Pilsdon Pen for Oboe and Strings.
At 909 feet. Pilsdon Pen is the second highest hill in Dorset, with
wide, airy views encompassing four counties. Composed in 2013.
Concertino for Oboe and Strings.
Written during 2018, this, in the composer's words, "is my farewell to
the England I once knew and revered."
Read Brian Wilson's review at Music
Web International in which he writes "On the basis of the Beulah
album, do I want to hear more? Given that Stanbrook describes himself
as not belonging to any school of ‘ism’ and eschewing modernism for its
own sake, I could almost have answered that in the affirmative before
hearing a note of music, and the experience proved most rewarding.
"All concerned, composer, performers, and recording
engineers deserve credit, as does Beulah for bringing it all to us. I
hope that the experiment will be successful and that we have not heard
the last of this enterprising partnership, which has brought us some
very worthwhile first recordings."
extracts from Richard Stanbrook's album.
What The Critics Say
"Beecham conducts Brahms is another reissue on which
Beulah restore elements of the Beecham legacy. Though he was not best
known for his Brahms, this reissue, containing the Violin Concerto,
with Isaac Stern and the Royal Philharmonic Orchestra from 1951 and
Symphony No.2, again with the RPO in stereo in 1958/59, is well worth
"Klemperer’s rather craggier approach would be my
classic recording from the early stereo era (Beulah 2PD98, with Tragic
Overture – from
Qobuz). Or there’s Pierre Monteux, with the Vienna Philharmonic in
1959, coupled with his classic 1958 recording of Elgar’s Enigma
Variations with the LSO (Beulah 1PDR39: Recording of the Month – review
: download from
"Ultimately, Beecham makes the music a little too
idiosyncratic, but the reissue is worth having just for the energetic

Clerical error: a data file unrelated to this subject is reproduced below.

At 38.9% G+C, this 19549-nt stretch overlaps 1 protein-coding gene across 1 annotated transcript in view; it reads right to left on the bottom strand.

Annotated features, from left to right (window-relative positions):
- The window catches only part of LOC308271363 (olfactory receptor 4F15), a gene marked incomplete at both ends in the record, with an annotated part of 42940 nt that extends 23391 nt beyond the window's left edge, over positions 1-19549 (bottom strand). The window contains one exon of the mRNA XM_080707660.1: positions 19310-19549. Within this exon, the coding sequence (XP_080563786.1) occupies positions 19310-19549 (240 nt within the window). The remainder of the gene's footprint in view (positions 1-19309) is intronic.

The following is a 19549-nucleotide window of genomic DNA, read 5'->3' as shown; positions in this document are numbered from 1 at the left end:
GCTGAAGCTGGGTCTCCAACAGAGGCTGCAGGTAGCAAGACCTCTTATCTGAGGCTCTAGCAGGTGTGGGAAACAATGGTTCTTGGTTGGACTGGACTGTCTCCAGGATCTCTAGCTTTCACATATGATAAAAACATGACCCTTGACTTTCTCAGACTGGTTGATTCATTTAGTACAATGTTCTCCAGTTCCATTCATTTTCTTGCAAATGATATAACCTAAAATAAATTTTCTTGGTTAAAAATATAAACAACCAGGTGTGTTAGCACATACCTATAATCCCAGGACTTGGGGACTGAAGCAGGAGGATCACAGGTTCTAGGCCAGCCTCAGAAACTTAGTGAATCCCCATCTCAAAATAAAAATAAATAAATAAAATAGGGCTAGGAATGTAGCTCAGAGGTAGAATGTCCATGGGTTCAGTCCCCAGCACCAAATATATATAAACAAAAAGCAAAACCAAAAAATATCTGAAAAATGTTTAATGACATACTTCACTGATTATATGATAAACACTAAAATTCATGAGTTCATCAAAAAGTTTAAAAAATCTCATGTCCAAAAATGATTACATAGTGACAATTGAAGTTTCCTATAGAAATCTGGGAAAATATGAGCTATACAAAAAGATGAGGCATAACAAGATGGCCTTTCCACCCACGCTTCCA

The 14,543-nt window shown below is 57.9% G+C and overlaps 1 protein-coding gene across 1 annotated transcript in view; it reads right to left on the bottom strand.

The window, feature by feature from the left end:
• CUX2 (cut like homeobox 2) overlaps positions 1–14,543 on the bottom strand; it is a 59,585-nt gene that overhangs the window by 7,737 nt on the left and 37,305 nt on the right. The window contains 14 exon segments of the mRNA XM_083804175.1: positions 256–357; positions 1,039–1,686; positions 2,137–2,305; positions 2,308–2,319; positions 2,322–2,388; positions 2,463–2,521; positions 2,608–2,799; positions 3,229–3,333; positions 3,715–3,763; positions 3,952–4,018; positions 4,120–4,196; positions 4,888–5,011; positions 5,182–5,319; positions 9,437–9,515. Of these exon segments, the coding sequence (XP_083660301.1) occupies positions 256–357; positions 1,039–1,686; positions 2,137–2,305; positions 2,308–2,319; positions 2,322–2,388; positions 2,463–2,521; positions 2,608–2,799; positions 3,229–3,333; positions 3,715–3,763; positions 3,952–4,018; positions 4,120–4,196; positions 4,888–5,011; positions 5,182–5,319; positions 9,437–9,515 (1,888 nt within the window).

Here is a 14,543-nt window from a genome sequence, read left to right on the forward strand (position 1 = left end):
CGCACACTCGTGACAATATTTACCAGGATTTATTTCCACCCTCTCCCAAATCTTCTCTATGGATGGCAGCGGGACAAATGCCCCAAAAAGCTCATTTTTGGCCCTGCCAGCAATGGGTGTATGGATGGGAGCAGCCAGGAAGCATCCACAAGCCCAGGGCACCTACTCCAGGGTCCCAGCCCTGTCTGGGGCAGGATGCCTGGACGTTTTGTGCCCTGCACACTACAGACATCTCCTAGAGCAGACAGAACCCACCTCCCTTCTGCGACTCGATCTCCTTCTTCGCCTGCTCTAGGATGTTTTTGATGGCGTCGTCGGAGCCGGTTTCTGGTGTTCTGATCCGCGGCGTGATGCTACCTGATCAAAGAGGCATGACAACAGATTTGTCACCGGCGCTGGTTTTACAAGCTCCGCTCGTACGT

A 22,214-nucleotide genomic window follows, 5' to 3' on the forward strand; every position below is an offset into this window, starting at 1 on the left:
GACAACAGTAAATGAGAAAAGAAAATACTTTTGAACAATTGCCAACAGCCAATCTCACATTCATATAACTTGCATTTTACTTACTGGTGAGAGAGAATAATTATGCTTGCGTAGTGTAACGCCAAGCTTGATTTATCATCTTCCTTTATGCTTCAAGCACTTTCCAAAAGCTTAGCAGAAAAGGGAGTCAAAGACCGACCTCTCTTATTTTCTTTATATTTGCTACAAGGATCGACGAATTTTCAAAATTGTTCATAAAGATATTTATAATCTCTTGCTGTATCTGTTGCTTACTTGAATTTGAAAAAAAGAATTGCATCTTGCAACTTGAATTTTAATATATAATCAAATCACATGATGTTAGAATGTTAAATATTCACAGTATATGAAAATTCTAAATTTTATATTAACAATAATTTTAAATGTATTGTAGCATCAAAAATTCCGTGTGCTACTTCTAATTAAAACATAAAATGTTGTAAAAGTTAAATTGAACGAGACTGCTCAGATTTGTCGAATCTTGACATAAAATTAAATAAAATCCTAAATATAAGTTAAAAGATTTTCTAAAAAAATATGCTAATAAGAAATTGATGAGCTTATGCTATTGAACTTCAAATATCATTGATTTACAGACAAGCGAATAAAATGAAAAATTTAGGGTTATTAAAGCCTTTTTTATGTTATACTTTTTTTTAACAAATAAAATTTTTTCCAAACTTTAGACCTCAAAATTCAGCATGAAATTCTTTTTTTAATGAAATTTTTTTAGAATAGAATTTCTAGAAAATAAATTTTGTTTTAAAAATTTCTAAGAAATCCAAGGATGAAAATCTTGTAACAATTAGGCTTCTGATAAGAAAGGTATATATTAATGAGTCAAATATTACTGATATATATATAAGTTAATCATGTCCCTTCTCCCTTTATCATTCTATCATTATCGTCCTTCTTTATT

end of the finale and for those little touches, here and elsewhere,
where the conductor’s fingerprints are much in evidence. The RPO play
out of their skin, as they always did for him, even though his
rehearsal technique seems to have been minimal, at least on the basis
of the recording that was made of it, where he spends most of the time
"The Violin Concerto, though recorded by EMI, was
released in 1955 on Philips ABL3023, and was briefly available from
Sony with the Sibelius Violin Concerto. Download the Beulah from Qobuz
in lossless format for £7.99 – the same price that others charge for
"The very slow approach to the first movement means
that it’s never
going to be my favourite – once you hear Heifetz, a slow tempo here
just will not do – but I know that many will warmly welcome its return.
In fact, I must admit that I was won over much more than I expected to
be; if anyone is going to drag me away from Heifetz and Reiner, Stern
and Beecham could do it.
"Beecham conducts Brahms doesn’t represent him at
very best, though his many fans will want to add this to their
collection. But do remember to save your pennies for another Beulah
reissue: Beecham conducts French Music."
Brian Wilson at Music Web International
Visit our new ballet music page
Visit our new brass and military music page
Early music at
Visit our new early music page
Jazz at Beulah
Visit our new jazz page
Light Music at
Visit our new light music page
Piano music at
Visit our new piano music page
Organ Music Beulah
Visit our new organ music page
Opera at Beulah
Visit our new opera page
Violin music Beulah
Visit our new violin music page
Vocal music at Beulah
Visit our new vocal page